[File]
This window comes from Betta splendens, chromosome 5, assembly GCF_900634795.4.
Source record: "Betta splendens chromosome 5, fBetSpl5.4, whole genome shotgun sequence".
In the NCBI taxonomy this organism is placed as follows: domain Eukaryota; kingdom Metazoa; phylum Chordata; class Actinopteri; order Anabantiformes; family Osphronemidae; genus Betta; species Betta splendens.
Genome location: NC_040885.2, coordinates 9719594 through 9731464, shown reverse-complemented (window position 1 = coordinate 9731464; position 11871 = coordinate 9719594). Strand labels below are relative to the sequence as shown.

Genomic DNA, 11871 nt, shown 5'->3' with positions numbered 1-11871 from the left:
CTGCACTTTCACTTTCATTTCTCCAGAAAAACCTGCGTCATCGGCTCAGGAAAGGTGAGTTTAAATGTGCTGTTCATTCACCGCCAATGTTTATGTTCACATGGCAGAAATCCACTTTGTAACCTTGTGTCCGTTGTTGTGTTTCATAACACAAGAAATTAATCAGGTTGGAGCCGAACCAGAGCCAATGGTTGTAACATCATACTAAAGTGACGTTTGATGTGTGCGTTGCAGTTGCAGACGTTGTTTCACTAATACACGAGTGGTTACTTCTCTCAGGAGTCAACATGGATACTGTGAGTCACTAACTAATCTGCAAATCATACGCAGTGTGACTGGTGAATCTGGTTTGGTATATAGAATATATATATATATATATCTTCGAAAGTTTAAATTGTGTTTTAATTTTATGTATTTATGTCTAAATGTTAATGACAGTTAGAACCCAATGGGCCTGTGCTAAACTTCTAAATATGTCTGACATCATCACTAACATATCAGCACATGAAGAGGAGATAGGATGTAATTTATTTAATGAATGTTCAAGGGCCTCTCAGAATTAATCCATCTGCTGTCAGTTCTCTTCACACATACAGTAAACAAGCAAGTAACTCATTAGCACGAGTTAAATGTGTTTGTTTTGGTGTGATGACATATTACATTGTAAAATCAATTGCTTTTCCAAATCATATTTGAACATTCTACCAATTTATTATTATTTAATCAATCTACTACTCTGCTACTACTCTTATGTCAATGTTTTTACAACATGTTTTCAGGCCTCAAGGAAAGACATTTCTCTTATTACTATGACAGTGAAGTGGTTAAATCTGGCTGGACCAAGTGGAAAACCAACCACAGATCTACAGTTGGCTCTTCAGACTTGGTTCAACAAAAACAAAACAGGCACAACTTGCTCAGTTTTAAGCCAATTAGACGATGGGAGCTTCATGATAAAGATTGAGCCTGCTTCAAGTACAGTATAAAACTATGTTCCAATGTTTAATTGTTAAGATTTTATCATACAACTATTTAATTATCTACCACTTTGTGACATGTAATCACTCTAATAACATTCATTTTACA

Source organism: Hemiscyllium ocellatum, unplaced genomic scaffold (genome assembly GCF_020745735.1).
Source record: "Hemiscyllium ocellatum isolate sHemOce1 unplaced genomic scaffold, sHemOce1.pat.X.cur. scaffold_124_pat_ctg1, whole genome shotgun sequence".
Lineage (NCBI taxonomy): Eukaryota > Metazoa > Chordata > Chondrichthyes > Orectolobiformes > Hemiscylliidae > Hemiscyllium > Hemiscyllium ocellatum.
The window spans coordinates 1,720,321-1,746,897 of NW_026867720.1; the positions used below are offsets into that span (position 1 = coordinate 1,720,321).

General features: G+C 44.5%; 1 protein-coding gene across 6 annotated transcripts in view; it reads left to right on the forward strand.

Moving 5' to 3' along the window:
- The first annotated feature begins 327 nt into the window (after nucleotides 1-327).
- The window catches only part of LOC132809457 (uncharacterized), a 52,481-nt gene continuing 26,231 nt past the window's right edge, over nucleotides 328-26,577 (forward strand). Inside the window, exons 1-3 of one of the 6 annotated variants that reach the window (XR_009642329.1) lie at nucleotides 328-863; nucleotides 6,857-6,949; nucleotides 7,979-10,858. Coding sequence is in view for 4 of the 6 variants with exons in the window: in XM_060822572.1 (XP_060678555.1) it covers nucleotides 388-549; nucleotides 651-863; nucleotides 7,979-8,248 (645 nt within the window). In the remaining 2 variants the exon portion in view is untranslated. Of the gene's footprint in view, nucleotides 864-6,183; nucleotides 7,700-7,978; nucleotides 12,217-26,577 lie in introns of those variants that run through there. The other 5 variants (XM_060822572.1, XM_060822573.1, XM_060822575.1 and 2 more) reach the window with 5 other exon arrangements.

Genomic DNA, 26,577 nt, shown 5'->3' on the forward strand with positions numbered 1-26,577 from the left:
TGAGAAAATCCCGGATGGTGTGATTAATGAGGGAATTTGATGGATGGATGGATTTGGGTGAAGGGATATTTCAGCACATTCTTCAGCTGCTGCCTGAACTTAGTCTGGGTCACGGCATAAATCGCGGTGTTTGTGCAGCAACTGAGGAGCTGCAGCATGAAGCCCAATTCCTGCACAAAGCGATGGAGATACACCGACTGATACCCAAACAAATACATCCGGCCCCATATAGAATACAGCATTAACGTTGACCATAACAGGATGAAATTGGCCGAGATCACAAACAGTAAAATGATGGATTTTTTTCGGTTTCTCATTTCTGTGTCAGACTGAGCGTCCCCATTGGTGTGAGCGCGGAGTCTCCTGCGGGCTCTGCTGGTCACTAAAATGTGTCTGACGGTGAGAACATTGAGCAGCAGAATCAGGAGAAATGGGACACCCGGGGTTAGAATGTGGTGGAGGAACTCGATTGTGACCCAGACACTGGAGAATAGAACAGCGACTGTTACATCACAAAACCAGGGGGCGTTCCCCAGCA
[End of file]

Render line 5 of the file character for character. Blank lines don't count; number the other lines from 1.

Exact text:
Genomic DNA, 11871 nt, shown 5'->3' with positions numbered 1-11871 from the left: